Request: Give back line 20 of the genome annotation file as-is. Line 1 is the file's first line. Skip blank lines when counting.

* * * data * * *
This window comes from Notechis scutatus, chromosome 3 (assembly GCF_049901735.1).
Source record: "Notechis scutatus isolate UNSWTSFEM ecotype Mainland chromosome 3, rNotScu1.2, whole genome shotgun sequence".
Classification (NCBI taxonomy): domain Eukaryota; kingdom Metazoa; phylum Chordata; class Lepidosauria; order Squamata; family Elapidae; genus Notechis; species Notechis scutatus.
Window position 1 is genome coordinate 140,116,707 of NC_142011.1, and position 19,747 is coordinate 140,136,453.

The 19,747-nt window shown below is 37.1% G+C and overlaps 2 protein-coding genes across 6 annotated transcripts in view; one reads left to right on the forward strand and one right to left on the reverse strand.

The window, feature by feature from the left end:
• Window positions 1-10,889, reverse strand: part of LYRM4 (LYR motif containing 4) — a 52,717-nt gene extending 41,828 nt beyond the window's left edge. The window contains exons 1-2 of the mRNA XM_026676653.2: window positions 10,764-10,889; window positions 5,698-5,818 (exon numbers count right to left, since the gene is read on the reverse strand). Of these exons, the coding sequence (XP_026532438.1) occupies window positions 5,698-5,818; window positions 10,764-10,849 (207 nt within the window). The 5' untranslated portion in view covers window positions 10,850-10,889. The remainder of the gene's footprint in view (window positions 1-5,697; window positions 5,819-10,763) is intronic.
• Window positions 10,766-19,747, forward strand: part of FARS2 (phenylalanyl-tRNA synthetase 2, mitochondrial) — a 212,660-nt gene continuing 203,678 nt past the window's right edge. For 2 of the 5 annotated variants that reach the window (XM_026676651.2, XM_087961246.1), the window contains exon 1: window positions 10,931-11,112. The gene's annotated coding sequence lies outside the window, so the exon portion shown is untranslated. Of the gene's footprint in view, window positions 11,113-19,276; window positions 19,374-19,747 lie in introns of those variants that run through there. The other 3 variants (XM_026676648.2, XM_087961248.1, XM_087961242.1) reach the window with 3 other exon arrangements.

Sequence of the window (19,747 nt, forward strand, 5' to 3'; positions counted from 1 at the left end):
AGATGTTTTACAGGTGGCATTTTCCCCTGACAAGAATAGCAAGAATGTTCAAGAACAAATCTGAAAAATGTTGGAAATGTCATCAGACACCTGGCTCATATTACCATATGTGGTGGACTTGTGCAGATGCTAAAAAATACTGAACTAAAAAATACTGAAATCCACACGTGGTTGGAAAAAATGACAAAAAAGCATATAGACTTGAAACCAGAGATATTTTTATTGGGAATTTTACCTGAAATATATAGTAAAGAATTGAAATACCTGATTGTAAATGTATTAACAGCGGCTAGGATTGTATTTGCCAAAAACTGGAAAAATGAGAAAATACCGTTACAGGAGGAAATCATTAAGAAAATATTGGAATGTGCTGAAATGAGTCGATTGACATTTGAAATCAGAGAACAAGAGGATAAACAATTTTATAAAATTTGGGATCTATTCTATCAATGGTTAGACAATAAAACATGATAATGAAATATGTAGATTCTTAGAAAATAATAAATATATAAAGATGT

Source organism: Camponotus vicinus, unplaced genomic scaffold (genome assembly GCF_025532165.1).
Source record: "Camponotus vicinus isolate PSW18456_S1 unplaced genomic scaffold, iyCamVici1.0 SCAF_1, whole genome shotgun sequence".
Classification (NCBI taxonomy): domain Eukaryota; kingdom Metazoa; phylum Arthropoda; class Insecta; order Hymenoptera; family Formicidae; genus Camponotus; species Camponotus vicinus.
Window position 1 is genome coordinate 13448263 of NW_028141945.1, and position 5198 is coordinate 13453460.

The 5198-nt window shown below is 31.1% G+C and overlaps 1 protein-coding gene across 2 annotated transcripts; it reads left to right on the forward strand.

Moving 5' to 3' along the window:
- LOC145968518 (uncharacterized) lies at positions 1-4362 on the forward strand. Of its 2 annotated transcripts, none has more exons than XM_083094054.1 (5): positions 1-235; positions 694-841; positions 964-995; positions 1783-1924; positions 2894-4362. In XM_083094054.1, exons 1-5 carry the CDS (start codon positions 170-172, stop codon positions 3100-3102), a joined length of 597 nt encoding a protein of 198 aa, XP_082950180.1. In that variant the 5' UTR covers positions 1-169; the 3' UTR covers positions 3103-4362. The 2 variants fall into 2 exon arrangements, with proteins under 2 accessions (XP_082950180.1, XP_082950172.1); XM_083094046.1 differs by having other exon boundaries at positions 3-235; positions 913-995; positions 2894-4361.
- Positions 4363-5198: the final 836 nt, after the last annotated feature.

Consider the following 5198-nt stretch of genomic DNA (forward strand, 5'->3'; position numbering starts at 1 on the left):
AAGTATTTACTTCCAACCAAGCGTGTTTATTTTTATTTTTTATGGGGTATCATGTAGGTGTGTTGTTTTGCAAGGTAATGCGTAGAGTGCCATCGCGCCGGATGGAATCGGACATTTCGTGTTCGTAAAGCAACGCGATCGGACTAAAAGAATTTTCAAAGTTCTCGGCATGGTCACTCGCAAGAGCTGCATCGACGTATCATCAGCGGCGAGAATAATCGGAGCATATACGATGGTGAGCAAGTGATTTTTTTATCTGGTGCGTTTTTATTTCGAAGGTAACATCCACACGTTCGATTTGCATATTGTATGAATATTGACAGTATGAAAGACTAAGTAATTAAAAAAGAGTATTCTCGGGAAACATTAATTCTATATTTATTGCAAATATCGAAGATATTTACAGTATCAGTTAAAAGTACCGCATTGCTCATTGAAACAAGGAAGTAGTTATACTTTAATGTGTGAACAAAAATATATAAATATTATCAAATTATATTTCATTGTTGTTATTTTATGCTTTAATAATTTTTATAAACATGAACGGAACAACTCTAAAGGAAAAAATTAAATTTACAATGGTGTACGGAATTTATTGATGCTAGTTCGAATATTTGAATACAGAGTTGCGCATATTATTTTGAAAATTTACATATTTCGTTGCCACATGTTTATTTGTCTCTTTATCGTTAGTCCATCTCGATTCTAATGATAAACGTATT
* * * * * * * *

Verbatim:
AAGTATTTACTTCCAACCAAGCGTGTTTATTTTTATTTTTTATGGGGTATCATGTAGGTGTGTTGTTTTGCAAGGTAATGCGTAGAGTGCCATCGCGCCGGATGGAATCGGACATTTCGTGTTCGTAAAGCAACGCGATCGGACTAAAAGAATTTTCAAAGTTCTCGGCATGGTCACTCGCAAGAGCTGCATCGACGTATCATCAGCGGCGAGAATAATCGGAGCATATACGATGGTGAGCAAGTGATTTTTTTATCTGGTGCGTTTTTATTTCGAAGGTAACATCCACACGTTCGATTTGCATATTGTATGAATATTGACAGTATGAAAGACTAAGTAATTAAAAAAGAGTATTCTCGGGAAACATTAATTCTATATTTATTGCAAATATCGAAGATATTTACAGTATCAGTTAAAAGTACCGCATTGCTCATTGAAACAAGGAAGTAGTTATACTTTAATGTGTGAACAAAAATATATAAATATTATCAAATTATATTTCATTGTTGTTATTTTATGCTTTAATAATTTTTATAAACATGAACGGAACAACTCTAAAGGAAAAAATTAAATTTACAATGGTGTACGGAATTTATTGATGCTAGTTCGAATATTTGAATACAGAGTTGCGCATATTATTTTGAAAATTTACATATTTCGTTGCCACATGTTTATTTGTCTCTTTATCGTTAGTCCATCTCGATTCTAATGATAAACGTATT